Cotcher’s ad­vice is to be aware of changes in the in­dus­try and ac­cept the ways in which they can im­prove your busi­ness – not hin­der it. “This will lead you in the right di­rec­tion.”

Manag­ing the ac­counts may seem like climb­ing a moun­tain for busi­ness own­ers.

Here’s some prac­ti­cal ad­vice for rel­a­tive new­bies to help bring ev­ery­thing down to a man­age­able level.

Are the busi­ness ac­counts ‘do­ing your head in?’ Are you con­fused by all the talk around book­keep­ing and manag­ing fi­nances?

You’re not alone.

Lisa Martin from GoFi8ure says ul­ti­mately ac­count­ing prob­lems can be caused by a lack of fi­nan­cial lit­er­acy and busi­ness fi­nance skills – hav­ing a neg­a­tive at­ti­tude to­wards money and not ac­knowl­edg­ing how im­por­tant it is.

Of­ten it can be as sim­ple as not know­ing the ba­sic rules around send­ing out a tax in­voice, she says. “They won’t ask, they won’t go to the IRD web­site and type ‘what must I have on an in­voice?’”

New­bies of­ten don’t un­der­stand that tax is cal­cu­lated on net

profit, not gross rev­enue – or what ex­penses can be claimed.

Never wing it. Ad­mit you don’t know ev­ery­thing, and get some­one to ad­vise you, she says.

“What’s scary is they’ll sign up for an on­line pro­gram such as Xero and won’t think to re­quest help.”

One out­come is peo­ple fir­ing off in­voices and col­lect­ing GST, when they’re not even GST reg­is­tered. “They don’t re­alise the power be­hind the soft­ware or that they’re do­ing any­thing wrong. Or even that there’s a ‘no-GST’ set­ting on Xero.”

Martin says New Zealand has fo­cused on mak­ing tax eas­ier and sim­pler, with the IRD even en­cour­ag­ing end users to com­mu­ni­cate di­rectly. It’s so easy to reg­is­ter and start a busi­ness and get go­ing, but peo­ple are not do­ing the nec­es­sary ‘checks and bal­ances’, or fac­ing up to their re­spon­si­bil­i­ties of run­ning a busi­ness.

“It’s like peo­ple di­min­ish the im­por­tance of fi­nance – but as we all know, if there’s no money there’s no oxy­gen and the busi­ness dies.

“Never de­value what a paid ac­count­ing pro­fes­sional can do for your busi­ness,” says Martin, adding that it’s im­por­tant to know the right ques­tions to ask and prefer­able not to have to make mis­takes in order to learn.

Down to ba­sics

While many busi­ness own­ers run a highly ef­fi­cient ship when it comes to book­keep­ing – there will al­ways be those who strug­gle and won’t have the nec­es­sary level of un­der­stand­ing.

“Be­ing a busi­ness owner is an evo­lu­tion,” ex­plains Martin. “Over time you ap­pre­ci­ate the value of what a good staff mem­ber can do for the busi­ness; what a pos­i­tive bank bal­ance can do for your peace of mind; what con­tin­u­ous pro­fes­sional de­vel­op­ment does for you. It’s about stay­ing ahead of the game.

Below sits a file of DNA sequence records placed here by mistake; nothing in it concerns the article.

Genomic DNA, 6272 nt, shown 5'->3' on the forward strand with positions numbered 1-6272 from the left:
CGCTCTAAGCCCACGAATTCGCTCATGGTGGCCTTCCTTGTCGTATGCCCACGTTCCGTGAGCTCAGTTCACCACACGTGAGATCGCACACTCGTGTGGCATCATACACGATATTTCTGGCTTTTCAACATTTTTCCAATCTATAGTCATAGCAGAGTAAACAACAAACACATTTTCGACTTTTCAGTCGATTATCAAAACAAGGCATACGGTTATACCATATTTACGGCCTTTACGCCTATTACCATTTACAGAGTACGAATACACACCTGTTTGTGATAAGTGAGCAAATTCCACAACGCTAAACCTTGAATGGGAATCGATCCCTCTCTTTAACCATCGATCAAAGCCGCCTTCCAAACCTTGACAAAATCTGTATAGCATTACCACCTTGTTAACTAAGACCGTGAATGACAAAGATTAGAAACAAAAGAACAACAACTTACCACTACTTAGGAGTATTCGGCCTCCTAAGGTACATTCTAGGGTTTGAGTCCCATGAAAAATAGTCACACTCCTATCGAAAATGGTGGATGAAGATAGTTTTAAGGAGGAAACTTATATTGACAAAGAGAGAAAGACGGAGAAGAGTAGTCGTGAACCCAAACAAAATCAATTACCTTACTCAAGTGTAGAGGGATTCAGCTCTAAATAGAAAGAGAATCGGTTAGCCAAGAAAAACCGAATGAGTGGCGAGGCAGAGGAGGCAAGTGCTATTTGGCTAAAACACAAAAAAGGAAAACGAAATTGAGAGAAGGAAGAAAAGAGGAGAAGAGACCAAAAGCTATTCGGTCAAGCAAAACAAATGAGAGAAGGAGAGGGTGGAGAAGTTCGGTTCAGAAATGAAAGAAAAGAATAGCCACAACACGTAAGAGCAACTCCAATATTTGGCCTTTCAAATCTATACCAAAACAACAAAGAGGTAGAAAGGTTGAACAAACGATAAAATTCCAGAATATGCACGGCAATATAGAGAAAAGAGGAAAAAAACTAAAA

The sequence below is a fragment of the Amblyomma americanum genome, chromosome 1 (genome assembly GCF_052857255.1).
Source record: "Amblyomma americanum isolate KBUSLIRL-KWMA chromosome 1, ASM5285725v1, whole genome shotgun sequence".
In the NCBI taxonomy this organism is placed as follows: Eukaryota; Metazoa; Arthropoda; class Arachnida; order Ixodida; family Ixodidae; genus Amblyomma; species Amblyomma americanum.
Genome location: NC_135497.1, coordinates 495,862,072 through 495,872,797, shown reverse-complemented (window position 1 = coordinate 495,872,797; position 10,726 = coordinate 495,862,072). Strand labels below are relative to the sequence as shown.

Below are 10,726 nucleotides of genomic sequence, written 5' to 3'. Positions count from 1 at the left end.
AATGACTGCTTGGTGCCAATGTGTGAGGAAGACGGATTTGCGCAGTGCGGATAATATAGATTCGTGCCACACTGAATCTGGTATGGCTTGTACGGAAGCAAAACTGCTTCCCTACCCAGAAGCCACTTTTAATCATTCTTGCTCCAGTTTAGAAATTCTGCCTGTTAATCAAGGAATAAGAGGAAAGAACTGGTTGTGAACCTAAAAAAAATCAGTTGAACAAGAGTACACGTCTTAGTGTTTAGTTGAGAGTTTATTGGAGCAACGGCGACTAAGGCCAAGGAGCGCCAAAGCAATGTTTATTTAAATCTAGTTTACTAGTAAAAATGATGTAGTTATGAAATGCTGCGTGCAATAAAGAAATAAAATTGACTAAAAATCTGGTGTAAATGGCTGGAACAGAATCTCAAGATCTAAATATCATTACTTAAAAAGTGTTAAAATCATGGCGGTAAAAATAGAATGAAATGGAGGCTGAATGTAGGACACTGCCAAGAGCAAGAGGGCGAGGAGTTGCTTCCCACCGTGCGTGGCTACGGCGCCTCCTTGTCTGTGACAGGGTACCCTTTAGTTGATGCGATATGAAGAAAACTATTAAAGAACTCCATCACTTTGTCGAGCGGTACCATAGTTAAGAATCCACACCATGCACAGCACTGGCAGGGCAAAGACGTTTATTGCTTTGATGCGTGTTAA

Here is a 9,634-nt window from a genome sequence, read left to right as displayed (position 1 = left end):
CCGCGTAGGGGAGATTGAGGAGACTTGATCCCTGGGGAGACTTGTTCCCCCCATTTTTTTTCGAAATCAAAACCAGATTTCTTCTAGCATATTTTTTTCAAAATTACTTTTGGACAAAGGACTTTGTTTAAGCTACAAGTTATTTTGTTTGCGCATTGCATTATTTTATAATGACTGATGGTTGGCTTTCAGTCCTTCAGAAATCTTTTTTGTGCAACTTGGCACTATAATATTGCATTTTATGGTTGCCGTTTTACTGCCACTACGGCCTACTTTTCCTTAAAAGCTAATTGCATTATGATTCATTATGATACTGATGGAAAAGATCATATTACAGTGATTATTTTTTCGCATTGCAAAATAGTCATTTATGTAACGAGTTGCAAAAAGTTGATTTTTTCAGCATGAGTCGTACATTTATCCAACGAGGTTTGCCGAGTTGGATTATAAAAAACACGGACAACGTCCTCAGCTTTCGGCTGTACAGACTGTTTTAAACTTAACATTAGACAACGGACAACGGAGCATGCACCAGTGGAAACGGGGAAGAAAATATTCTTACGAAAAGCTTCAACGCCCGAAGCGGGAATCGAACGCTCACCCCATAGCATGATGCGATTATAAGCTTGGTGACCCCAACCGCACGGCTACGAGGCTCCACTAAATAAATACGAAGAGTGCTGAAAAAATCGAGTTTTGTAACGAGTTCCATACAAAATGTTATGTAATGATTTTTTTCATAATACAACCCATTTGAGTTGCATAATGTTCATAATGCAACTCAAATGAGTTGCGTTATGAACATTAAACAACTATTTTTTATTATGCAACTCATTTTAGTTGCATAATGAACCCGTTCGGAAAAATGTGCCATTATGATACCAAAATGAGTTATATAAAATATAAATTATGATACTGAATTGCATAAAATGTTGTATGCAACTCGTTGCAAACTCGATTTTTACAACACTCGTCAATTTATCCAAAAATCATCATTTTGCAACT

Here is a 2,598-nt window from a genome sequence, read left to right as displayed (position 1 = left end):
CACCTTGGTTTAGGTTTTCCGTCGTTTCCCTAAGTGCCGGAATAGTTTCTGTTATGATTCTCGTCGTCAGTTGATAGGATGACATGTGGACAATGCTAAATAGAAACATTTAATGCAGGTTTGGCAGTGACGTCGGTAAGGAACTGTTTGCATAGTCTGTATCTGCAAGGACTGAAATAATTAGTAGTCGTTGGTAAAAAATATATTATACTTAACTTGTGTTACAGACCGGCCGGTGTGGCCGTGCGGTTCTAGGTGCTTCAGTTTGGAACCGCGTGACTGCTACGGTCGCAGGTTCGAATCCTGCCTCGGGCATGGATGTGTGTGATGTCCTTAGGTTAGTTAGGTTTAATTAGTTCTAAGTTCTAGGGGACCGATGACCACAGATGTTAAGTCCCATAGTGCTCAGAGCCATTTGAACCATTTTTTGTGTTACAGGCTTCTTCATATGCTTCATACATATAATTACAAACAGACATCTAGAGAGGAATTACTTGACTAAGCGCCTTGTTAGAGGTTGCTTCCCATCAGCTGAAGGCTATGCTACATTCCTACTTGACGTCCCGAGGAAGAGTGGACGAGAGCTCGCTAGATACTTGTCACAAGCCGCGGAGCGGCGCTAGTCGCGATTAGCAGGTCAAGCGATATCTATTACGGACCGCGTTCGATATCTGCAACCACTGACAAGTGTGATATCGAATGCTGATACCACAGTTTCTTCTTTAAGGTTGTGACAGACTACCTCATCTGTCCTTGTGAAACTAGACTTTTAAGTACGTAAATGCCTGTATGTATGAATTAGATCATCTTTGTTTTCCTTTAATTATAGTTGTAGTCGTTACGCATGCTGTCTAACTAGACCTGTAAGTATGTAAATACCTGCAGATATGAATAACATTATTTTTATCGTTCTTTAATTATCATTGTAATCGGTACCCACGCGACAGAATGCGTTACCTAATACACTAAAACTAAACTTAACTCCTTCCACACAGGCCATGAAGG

“I find it frus­trat­ing when busi­ness own­ers re­alise that they should do things dif­fer­ently to get things right, but don’t. It’s like some­one with heart dis­ease be­ing told to give up smok­ing, but they don’t!”

Martin says the big­gest mis­take busi­ness own­ers make in re­gard to their ac­counts is not un­der­stand­ing the bal­ance sheet – for ex­am­ple, the dif­fer­ence be­tween GST (a third-party tax be­ing col­lected on be­half of the govern­ment) and in­come tax (a tax on net-profit). “GST is not your money. When you charge $1000 plus GST – that $150 is not yours!”

If a busi­ness earns $10,000 from a client, Martin’s ad­vice for new­bies is to be dis­ci­plined in keep­ing a third in the cur­rent ac­count to cover busi­ness ex­penses, a third in a sav­ings ac­count and a third in the tax ac­count.

“It’s the fun­da­men­tal un­der­stand­ing of what be­longs to you on that client in­voice and what be­longs to some­body else. Don’t get emo­tion­ally at­tached to that money and/or spend it.”

When it comes to choos­ing an ac­count­ing soft­ware plat­form, Martin says the mar­ket is awash with ex­cel­lent prod­ucts – each with its own pros and cons. While some of­fer add-ons, of­ten busi­ness own­ers have no need for all the ‘bells and whis­tles’, she says.

“Dis­cuss the op­tions with a good ac­coun­tant or book­keeper – some­one you’re com­fort­able with and who’s pre­pared to give you 30 min­utes from the out­set to an­swer your ques­tions.

“Ev­ery busi­ness is dif­fer­ent,” says Martin. “It’s a case of work­ing out whether the new busi­ness client learns by see­ing, shar­ing or think­ing and feel­ing – this is what be­comes ob­vi­ous when you’re face-to-face.”

Her ad­vice for busi­ness own­ers hav­ing to ad­just to fu­ture changes is to have a strong sup­port net­work – friends in busi­ness you can talk to in order to stay mo­ti­vated through the good and bad times, or a men­tor who is a good match with what you do.

“Busi­ness is a marathon, not a sprint. Feed your­self well so you last the dis­tance.

“Have a strong busi­ness plan, and a vi­sion that is non­nego­tiable.”